This page documents user agent support notes for PDF Techniques.
The Portable Document Format (PDF) is a file format for representing documents in a manner independent of the application software, hardware, and operating system used to create them, as well as of the output device on which they are to be displayed or printed. PDF files specify the appearance of pages in a document in a reliable, device-independent manner. The PDF specification was introduced by Adobe Systems in 1993 as a publicly available standard. In January 2008, PDF 1.7 became an ISO standard (ISO 32000-1).
Of note for accessibility is PDF/UA (Universal Accessibility) which became an ISO Standard in July 2012 (ISO 14289-1:2012 (See PDF/UA (ISO 14289-1:2012).) The scope of PDF/UA is not meant to be a techniques (how-to) specification, but rather a set of guidelines for creating more accessible PDF. The specification describes the required and prohibited components and the conditions governing their inclusion in or exclusion from a PDF file in order for the file to be available to the widest possible audience, including those with disabilities. The mechanisms for including the components in the PDF stream are left to the discretion of the individual developer, PDF generator, or PDF viewing agent. PDF/UA also specifies the rules governing the behavior for a conforming reader.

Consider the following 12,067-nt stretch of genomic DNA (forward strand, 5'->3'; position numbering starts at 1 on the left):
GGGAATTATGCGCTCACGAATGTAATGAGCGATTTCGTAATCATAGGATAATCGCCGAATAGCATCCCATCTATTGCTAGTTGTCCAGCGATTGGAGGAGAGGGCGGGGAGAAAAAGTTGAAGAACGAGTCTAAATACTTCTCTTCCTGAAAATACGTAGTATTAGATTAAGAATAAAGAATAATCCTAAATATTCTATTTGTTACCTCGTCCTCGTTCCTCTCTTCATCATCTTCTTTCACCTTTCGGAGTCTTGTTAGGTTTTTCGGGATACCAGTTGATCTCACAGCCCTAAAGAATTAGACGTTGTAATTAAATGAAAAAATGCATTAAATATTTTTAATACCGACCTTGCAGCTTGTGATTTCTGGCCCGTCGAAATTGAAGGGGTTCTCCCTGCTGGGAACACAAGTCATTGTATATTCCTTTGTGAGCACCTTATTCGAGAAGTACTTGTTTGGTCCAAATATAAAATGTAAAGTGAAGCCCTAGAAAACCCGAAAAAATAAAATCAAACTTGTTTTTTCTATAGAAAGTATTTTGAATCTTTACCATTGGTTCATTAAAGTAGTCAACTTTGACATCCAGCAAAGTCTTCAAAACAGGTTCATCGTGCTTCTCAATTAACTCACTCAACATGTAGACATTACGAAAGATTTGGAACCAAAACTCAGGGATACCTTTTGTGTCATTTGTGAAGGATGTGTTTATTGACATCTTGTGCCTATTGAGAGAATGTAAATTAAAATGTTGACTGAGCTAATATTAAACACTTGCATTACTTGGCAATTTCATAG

PDF includes several features in support of accessibility of documents to users with disabilities. The core of this support lies in the ability to determine the logical order of content in a PDF document, independently of the content's appearance or layout, through logical structure and Tagged PDF. Applications can extract the content of a document for presentation to users with disabilities by traversing the structure hierarchy and presenting the contents of each node. For this reason, producers of PDF files must ensure that all information in a document is reachable by means of the structure hierarchy.
PDF's logical structure features (introduced in PDF 1.3) provide a mechanism for incorporating structural information about a document's content into a PDF file. Such information might include, for example, the organization of the document into chapters, headings, paragraphs and sections or the identification of special elements such as figures, tables, and footnotes. The logical structure features are extensible, allowing applications that produce PDF files to choose what structural information to include and how to represent it, while enabling PDF consumers to navigate a file without knowing the producer's structural conventions.